So here's why they were so angry about what we thought at the time was just a few prank calls: Our calls kept their phone lines busy from eight in the morning to around five or six at night. Approximately 500 calls came through that station, preventing any serious calls from making it through. Even the police had trouble reaching them because of the constant pranking.
Later, they announced on the radio and in the local newspaper that "the police, in conjunction with Verizon, had traced, apprehended and arrested the suspect," leaving out the part where I walked into the station on my own and announced, "HERE I AM!" They must have forgotten that part. I was referred to as "John Cheese" on the radio, which still makes me smile.
"Wait, did they say they arrested John Cleese?"
The Aftermath: Telling My Boss
The next day, the owner of the dealership came in, and I asked him if we could talk in private. We sat down, and I took a deep breath, preparing for the worst. He's bipolar and doesn't take his medication, so I didn't know what to expect.
I told him everything, but was sure to stress the fact that I never called the station, myself. I also told him about an apology letter that I had written to the owner of the radio station (which I did, explaining in soft terms what happened). Why did I tell him all of that? Because the story was quickly circulating through the dealership, and when it got back to him, I didn't want him thinking I was screwing around off on his dime. I mean, I was screwing around on his dime, but I didn't want him thinking that. He also happened to run all of his advertisements through that station, so I felt that he needed to know in case the owner decided to be a dick and pull his ads.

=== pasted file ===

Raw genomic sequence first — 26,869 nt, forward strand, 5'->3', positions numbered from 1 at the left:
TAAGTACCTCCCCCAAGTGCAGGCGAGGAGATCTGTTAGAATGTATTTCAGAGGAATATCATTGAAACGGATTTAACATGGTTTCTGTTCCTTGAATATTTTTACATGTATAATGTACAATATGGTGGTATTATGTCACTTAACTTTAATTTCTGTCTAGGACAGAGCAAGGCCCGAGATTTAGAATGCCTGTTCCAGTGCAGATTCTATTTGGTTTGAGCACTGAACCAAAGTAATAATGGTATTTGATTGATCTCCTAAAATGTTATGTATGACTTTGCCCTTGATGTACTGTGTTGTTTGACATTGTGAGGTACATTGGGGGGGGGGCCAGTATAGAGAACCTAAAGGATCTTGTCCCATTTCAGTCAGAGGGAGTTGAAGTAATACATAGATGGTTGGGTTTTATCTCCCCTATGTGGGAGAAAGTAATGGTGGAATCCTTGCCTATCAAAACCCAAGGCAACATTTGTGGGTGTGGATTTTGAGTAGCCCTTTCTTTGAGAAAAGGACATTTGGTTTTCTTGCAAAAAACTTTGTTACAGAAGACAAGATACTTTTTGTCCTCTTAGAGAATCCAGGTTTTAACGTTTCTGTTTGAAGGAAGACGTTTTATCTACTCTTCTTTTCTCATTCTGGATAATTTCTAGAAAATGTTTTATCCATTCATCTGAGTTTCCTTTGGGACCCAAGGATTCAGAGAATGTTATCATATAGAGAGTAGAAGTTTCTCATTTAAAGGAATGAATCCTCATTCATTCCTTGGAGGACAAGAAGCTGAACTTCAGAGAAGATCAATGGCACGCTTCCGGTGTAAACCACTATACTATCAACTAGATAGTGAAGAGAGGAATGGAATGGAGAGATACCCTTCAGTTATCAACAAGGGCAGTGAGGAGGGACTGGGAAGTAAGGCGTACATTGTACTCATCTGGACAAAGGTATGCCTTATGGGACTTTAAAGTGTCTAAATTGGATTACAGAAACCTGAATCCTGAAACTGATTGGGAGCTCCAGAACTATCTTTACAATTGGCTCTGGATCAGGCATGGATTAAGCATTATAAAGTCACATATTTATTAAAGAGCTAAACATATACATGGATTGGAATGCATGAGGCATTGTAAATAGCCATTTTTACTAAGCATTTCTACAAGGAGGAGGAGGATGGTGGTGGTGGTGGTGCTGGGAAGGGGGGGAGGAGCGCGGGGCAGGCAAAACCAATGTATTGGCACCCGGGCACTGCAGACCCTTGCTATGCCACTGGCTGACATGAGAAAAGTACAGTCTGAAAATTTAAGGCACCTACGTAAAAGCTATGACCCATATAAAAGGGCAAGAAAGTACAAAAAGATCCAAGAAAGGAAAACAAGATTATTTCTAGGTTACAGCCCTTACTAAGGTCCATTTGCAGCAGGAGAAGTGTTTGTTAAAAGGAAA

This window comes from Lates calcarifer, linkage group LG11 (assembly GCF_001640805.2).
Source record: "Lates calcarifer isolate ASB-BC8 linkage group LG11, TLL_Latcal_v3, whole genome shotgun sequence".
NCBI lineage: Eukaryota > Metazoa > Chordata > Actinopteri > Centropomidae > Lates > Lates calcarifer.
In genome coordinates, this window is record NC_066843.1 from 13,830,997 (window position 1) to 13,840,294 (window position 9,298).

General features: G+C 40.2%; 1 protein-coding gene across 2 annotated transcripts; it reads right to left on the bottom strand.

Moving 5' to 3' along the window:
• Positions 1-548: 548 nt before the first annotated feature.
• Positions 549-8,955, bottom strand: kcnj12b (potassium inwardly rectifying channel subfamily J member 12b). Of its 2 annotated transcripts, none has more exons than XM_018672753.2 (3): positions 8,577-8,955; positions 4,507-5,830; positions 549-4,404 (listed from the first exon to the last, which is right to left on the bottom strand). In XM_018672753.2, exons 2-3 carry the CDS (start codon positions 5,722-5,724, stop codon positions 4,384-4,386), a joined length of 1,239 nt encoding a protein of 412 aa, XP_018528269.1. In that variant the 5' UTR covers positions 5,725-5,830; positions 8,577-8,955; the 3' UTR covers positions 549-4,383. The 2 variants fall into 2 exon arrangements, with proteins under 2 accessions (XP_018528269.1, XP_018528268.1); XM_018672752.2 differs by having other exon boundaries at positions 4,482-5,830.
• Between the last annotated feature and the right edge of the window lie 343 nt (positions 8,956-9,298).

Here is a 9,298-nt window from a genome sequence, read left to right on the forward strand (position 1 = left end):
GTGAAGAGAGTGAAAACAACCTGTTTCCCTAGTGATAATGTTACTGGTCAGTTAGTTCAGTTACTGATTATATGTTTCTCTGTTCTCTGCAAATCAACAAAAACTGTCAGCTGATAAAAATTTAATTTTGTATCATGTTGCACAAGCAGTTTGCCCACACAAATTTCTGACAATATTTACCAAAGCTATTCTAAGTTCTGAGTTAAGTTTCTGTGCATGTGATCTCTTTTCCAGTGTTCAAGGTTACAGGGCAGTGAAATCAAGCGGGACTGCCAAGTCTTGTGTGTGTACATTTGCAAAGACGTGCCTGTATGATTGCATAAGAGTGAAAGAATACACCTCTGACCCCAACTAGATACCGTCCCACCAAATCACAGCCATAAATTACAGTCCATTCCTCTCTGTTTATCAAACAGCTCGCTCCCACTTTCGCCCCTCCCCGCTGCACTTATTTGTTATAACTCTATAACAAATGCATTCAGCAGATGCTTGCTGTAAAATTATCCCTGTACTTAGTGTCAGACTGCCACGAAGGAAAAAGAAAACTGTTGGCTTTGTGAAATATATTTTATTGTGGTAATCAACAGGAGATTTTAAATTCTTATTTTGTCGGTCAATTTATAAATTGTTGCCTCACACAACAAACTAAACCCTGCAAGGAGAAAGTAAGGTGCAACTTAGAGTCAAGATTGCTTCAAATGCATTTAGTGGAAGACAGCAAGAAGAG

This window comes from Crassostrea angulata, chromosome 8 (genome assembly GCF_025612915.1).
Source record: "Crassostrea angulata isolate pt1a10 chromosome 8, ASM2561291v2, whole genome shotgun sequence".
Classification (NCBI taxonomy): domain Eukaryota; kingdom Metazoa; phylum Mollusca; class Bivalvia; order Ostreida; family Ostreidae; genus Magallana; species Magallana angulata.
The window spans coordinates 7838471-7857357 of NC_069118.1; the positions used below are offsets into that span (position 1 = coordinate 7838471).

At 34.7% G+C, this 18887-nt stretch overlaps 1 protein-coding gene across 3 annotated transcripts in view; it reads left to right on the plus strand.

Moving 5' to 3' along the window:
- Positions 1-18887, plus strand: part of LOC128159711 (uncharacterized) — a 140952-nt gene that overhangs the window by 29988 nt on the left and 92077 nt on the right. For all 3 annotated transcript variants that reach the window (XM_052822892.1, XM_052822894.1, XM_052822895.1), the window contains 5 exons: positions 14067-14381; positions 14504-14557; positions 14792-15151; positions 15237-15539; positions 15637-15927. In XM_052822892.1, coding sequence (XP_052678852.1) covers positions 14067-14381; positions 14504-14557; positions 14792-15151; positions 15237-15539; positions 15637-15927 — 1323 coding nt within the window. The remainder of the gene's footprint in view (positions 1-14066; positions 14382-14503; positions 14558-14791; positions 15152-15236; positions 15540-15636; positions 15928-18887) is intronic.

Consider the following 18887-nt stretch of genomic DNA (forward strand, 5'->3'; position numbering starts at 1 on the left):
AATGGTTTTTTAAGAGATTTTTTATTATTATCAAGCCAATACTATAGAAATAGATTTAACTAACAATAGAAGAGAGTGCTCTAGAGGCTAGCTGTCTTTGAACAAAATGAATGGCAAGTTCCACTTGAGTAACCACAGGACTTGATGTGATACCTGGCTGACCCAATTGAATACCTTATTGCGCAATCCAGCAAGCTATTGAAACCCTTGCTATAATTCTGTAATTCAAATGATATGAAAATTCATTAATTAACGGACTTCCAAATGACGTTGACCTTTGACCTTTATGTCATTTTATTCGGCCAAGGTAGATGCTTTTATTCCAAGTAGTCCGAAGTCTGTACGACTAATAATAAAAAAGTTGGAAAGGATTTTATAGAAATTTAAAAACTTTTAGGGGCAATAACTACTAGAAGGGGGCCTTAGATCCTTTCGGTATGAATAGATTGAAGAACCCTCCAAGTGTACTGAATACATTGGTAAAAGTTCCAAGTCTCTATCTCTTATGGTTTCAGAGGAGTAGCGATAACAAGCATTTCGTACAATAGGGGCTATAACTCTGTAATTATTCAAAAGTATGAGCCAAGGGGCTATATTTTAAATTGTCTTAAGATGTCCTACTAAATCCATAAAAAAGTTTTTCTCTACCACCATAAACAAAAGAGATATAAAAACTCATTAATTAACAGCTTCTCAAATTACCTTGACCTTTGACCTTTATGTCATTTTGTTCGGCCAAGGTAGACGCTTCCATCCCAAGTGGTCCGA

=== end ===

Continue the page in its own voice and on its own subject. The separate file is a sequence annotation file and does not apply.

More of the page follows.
My boss listened to me with an "I'm going to f**king murder you" look on his face -- again, without the censor marks -- and I began mentally preparing to hear the words "you're fired." Out of the blue, he picked up the phone and dialed.
"Hi, this is [we'll call him Brenda Bloodhoof]. I own Brenda Bloodhoof Auto, and I do all of my advertising at your station. Is this the guy who was involved in all the phone calls the other day? OK, I just wanted you to know that I don't give a f**king shit who's right or who's wrong in this situation ... No, just shut up for a minute. I'm talking. Just shut up and listen. Like I said, I don't give a shit if you're right. I don't give a shit if the other guy is right. All I'm saying to you is that the guy you're prosecuting does all of my advertising placement. He's very influential with me, and I let him run the whole advertising show. What he says goes because I keep my nose out of stuff like that. I just want you to think about that before you decide how far you want to push this thing. I'm not saying he's going to be vindictive or anything, but if he tells me to put my ads somewhere else ... No, I don't care. I don't care at all. I just want you to think about that. Have a good day."
He hung up and smiled at me and said, "We'll see what that does."
I didn't have anything to do with the advertising of that dealership at all. Not once did I ever have a say in that department; nor would they have trusted me with that kind of marketing responsibility. He was just bald-faced lying to the guy.
Still smiling, he said, "You know what you ought to do? You should go back on the internet and tell your friends to all call the station back and individually apologize to them. That way they get five hundred more calls, all from people who appear to be legitimately concerned about their business. What are they going to do, arrest you for saying you're sorry?"
I laughed long and hard at that idea, but I decided that yes, they probably would arrest me again, and this time the consequences would be much harsher.
In the end his phone call actually worked in a small way. The restitution was reduced from $300 to $50. The rest of my sentence was just as the DA proposed. When I walked into court, the entire case was handled in twenty seconds.
"Sir, I understand that you have agreed to a deal with the prosecution?"
"Yes, your Honor."
Looking over the paperwork, "Prosecution, is this the deal you proposed?"
"Yes, Judge, it is."
"Ok, I'm fine with that. Have a good day, sir. You can pay your fine downstairs."
"Yep, that's it. Have a good day."
I went back to work and considered calling the radio station to ask if Whopflopple Elementary was closed. I didn't, but holy crap, I wanted to.